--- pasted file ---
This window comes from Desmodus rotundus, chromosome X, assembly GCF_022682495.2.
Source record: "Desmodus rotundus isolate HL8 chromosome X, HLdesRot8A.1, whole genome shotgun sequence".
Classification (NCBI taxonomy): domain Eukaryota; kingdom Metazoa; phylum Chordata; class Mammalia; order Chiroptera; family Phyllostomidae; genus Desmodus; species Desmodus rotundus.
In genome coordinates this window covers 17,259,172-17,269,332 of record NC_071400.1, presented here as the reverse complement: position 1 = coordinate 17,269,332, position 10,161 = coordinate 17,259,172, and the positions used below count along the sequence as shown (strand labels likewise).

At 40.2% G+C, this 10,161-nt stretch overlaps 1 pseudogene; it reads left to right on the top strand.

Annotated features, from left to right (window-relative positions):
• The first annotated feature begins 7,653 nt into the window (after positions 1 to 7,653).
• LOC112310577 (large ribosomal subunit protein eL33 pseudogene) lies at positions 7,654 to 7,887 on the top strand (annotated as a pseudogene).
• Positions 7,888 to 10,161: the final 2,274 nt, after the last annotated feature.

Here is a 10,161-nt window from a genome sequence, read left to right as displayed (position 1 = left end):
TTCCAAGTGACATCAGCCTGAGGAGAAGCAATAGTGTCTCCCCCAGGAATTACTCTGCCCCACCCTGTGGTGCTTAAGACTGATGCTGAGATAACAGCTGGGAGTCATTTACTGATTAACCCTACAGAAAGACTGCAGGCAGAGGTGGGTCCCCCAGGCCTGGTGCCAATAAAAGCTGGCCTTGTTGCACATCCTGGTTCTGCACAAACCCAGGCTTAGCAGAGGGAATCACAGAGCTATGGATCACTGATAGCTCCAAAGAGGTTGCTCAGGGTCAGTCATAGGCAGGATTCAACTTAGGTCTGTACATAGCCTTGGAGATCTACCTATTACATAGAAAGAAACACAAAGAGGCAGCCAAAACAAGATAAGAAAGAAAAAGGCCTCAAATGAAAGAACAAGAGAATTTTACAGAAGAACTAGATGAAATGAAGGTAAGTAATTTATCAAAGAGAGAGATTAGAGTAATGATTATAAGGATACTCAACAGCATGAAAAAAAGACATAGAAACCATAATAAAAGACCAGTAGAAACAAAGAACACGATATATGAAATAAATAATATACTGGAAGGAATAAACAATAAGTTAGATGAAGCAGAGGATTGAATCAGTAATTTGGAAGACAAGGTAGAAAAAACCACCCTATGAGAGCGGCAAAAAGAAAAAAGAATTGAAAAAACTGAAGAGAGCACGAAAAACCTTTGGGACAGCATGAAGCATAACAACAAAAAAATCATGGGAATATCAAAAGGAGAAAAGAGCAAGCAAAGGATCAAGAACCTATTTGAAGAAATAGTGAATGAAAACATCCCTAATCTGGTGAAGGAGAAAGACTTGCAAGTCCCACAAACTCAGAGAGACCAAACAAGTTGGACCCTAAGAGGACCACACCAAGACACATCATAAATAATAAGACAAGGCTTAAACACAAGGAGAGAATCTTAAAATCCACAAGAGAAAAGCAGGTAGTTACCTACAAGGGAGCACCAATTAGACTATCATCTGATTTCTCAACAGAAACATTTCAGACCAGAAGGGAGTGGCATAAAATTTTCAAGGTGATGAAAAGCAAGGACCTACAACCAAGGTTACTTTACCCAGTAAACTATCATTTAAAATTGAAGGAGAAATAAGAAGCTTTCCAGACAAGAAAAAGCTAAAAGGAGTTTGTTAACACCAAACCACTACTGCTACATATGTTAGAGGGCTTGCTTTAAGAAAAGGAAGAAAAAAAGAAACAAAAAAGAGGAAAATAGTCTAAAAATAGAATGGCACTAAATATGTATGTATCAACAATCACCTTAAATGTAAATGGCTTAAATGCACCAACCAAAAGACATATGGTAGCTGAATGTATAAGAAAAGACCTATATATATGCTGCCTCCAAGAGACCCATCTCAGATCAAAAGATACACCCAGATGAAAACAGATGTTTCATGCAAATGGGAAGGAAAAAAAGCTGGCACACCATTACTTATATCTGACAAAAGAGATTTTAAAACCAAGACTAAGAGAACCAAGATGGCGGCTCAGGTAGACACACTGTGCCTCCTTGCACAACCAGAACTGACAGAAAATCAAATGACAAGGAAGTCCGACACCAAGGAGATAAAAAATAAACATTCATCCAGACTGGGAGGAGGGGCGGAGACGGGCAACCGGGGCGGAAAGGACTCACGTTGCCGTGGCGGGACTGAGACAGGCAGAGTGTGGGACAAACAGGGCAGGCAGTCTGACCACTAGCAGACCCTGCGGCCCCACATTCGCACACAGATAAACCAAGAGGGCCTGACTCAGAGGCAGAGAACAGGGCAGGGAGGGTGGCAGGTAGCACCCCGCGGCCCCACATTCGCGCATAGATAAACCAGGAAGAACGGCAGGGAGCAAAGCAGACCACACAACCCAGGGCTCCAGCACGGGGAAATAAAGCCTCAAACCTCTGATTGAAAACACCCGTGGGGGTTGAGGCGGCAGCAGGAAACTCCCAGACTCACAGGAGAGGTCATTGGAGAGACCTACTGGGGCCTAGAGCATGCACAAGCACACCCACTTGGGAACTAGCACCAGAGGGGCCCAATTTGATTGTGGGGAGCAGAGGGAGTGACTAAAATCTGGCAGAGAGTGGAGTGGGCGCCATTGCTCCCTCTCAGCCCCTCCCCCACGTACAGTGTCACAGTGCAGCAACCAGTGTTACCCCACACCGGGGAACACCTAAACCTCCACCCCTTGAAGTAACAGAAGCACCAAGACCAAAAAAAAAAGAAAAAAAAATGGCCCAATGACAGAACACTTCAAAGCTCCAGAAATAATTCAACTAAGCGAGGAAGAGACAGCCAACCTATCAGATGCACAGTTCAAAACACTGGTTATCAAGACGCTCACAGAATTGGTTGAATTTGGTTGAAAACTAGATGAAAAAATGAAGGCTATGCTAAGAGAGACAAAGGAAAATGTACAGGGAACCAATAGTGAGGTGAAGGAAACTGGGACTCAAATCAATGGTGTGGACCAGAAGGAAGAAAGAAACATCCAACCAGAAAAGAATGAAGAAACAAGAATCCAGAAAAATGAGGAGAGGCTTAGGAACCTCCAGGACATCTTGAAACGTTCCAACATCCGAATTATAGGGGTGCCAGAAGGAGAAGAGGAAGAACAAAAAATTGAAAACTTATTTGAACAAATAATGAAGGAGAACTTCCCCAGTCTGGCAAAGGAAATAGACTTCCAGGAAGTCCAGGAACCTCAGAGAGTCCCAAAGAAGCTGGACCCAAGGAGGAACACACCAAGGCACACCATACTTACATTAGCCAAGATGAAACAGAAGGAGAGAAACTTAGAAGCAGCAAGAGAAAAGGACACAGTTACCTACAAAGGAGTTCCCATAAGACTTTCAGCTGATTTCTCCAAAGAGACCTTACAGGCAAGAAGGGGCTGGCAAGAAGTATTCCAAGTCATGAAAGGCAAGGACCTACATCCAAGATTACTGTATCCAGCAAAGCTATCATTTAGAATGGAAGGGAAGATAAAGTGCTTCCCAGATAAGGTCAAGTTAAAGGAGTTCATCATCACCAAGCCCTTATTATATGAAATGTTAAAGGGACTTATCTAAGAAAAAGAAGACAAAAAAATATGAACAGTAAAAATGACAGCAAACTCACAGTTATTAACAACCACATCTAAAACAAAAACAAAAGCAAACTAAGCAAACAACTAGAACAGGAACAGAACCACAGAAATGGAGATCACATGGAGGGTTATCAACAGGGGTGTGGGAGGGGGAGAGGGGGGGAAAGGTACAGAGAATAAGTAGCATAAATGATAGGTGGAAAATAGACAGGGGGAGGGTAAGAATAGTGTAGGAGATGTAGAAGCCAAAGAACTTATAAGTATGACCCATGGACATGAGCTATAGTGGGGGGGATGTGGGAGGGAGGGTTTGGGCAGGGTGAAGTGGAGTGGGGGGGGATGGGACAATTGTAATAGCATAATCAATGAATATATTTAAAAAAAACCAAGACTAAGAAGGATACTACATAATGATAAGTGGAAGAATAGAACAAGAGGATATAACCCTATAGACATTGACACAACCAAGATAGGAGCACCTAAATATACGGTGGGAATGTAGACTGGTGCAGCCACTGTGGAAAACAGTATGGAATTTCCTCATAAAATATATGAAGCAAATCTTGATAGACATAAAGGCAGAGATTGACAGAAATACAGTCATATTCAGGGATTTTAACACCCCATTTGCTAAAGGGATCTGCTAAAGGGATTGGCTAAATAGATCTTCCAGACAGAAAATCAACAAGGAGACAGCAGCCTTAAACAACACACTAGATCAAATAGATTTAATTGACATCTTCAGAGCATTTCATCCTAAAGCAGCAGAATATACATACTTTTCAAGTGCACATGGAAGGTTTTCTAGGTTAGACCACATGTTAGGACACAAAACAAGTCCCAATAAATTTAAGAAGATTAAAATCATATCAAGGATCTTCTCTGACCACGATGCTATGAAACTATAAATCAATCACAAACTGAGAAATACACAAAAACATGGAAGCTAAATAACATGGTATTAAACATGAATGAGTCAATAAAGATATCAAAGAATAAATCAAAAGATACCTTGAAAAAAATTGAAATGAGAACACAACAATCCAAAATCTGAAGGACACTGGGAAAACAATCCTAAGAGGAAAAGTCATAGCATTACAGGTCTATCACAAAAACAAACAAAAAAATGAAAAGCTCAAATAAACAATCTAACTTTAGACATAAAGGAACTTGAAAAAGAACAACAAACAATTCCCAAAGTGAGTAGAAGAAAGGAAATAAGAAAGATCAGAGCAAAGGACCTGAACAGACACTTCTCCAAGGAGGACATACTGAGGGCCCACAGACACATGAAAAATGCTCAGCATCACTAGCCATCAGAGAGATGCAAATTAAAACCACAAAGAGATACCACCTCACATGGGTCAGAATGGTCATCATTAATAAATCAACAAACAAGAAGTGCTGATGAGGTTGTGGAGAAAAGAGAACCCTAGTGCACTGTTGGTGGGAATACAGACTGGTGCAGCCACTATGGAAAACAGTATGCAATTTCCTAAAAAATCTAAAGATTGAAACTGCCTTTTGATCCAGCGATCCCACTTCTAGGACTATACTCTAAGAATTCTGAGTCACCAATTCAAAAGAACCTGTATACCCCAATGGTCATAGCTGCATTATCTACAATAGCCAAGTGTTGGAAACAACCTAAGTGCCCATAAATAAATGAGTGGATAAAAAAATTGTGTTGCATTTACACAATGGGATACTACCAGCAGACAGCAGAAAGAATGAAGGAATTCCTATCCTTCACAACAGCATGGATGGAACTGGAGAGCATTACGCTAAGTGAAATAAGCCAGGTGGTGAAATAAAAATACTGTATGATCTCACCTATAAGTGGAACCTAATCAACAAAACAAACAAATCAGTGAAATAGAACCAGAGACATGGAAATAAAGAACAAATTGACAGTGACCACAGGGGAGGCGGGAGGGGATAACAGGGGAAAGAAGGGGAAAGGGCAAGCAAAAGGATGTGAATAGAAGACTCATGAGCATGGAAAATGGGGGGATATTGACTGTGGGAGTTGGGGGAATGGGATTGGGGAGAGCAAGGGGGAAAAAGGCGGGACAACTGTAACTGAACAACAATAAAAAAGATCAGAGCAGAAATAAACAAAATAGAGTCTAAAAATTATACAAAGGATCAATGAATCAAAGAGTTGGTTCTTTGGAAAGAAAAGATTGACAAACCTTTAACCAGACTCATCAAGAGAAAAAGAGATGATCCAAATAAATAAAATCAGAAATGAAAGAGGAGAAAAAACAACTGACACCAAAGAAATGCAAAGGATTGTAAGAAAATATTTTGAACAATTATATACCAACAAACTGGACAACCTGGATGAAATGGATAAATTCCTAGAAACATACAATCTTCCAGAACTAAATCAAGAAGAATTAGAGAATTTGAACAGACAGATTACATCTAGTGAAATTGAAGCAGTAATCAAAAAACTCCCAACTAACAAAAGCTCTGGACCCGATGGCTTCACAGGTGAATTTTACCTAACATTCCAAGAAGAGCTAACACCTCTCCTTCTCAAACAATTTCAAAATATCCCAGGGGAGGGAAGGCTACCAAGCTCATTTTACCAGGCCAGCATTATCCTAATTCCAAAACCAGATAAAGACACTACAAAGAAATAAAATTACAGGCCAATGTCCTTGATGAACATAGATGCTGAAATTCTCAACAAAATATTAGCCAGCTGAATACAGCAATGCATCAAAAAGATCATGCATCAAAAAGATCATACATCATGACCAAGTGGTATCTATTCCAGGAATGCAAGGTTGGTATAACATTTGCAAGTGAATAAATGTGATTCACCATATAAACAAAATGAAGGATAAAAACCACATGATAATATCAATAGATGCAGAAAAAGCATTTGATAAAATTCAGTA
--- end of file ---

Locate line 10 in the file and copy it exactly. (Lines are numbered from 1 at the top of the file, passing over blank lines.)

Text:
Here is a 10,161-nt window from a genome sequence, read left to right as displayed (position 1 = left end):